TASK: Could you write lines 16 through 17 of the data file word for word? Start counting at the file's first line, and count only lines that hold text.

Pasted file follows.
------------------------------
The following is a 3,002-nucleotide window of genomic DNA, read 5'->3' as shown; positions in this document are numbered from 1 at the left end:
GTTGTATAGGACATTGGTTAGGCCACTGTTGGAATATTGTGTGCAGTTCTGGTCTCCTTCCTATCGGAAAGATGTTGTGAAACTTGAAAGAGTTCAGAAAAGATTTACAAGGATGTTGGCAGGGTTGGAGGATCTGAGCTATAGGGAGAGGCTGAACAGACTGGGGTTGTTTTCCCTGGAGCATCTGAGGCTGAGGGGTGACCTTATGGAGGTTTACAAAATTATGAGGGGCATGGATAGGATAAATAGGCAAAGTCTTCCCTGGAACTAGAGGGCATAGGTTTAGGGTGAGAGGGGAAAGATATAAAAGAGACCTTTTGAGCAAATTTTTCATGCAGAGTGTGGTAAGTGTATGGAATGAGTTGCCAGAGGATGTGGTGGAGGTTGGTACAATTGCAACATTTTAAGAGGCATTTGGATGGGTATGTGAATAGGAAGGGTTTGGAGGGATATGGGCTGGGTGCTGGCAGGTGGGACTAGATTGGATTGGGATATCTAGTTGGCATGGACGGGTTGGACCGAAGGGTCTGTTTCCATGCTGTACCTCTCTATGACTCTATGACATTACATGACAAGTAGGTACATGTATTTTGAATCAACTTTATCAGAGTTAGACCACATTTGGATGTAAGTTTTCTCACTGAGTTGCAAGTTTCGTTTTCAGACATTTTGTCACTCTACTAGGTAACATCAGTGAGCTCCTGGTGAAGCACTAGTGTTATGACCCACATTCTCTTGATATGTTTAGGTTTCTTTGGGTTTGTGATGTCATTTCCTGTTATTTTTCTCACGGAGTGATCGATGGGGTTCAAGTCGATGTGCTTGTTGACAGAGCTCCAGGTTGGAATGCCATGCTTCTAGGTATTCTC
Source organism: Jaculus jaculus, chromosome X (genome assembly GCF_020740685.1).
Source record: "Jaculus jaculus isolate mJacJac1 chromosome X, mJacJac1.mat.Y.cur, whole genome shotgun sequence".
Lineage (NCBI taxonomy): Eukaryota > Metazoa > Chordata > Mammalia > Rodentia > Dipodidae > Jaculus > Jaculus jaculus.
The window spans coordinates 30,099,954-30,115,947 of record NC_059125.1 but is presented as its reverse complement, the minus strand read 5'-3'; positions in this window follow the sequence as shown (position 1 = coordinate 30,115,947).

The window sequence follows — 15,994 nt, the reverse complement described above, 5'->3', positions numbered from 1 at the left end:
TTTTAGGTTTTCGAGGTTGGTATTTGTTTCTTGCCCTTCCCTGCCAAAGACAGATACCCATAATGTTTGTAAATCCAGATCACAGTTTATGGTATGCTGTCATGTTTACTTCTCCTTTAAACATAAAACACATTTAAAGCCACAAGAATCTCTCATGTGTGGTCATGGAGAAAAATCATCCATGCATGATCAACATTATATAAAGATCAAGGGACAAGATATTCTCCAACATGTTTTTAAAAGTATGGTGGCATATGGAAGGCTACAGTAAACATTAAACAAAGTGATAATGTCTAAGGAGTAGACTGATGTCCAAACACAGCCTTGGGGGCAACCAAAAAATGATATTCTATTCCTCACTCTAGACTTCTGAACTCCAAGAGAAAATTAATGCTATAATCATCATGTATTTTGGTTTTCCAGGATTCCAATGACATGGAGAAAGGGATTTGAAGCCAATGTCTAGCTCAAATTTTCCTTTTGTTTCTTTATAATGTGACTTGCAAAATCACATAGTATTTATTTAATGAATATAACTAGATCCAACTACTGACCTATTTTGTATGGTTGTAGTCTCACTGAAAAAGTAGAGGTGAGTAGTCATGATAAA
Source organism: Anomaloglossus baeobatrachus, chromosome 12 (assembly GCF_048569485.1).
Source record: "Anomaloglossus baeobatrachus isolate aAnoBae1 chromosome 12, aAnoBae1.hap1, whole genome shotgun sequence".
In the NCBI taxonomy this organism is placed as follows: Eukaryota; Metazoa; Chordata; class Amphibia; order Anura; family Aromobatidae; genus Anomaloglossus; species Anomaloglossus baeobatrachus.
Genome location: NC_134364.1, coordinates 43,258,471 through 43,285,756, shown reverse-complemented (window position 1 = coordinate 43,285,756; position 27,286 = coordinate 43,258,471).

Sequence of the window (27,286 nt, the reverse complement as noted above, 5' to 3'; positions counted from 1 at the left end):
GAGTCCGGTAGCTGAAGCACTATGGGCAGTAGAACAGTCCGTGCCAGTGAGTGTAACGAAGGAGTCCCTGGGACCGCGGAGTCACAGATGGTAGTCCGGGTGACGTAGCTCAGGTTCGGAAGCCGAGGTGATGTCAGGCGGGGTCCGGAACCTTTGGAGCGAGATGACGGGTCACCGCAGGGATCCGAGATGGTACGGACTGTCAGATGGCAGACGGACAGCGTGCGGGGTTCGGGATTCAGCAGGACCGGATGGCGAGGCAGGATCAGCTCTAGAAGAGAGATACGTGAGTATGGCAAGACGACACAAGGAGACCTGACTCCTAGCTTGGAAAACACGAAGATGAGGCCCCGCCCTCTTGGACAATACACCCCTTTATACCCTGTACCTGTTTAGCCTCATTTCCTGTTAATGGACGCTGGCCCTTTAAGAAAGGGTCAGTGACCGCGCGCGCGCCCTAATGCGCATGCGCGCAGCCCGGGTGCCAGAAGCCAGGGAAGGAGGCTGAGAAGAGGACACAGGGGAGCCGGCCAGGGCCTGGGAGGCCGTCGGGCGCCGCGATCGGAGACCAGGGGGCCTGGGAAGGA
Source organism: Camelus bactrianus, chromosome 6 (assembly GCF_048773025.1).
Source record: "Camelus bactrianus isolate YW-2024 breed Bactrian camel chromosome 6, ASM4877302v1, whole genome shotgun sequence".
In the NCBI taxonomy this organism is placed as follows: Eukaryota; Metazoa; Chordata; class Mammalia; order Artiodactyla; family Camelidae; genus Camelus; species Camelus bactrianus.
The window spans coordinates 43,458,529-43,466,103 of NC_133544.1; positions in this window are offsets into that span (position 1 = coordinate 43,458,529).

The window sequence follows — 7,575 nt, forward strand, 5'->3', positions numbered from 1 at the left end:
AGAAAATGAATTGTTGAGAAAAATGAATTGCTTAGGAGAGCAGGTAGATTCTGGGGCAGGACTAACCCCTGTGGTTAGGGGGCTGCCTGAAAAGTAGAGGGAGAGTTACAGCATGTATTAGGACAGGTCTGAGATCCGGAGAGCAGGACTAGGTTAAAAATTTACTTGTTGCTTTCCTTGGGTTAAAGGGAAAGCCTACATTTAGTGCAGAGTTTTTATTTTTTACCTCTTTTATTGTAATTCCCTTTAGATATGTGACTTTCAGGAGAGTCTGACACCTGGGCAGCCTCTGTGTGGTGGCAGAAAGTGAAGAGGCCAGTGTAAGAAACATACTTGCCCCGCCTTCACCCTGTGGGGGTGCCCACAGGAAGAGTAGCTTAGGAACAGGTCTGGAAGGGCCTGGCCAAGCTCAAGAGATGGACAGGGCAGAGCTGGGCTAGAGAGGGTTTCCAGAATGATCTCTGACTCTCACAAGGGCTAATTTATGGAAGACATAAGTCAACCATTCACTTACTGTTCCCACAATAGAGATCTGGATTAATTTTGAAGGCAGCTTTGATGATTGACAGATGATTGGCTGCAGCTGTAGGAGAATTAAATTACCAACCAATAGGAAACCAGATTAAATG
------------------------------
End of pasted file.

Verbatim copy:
Source record: "Camelus bactrianus isolate YW-2024 breed Bactrian camel chromosome 6, ASM4877302v1, whole genome shotgun sequence".
In the NCBI taxonomy this organism is placed as follows: Eukaryota; Metazoa; Chordata; class Mammalia; order Artiodactyla; family Camelidae; genus Camelus; species Camelus bactrianus.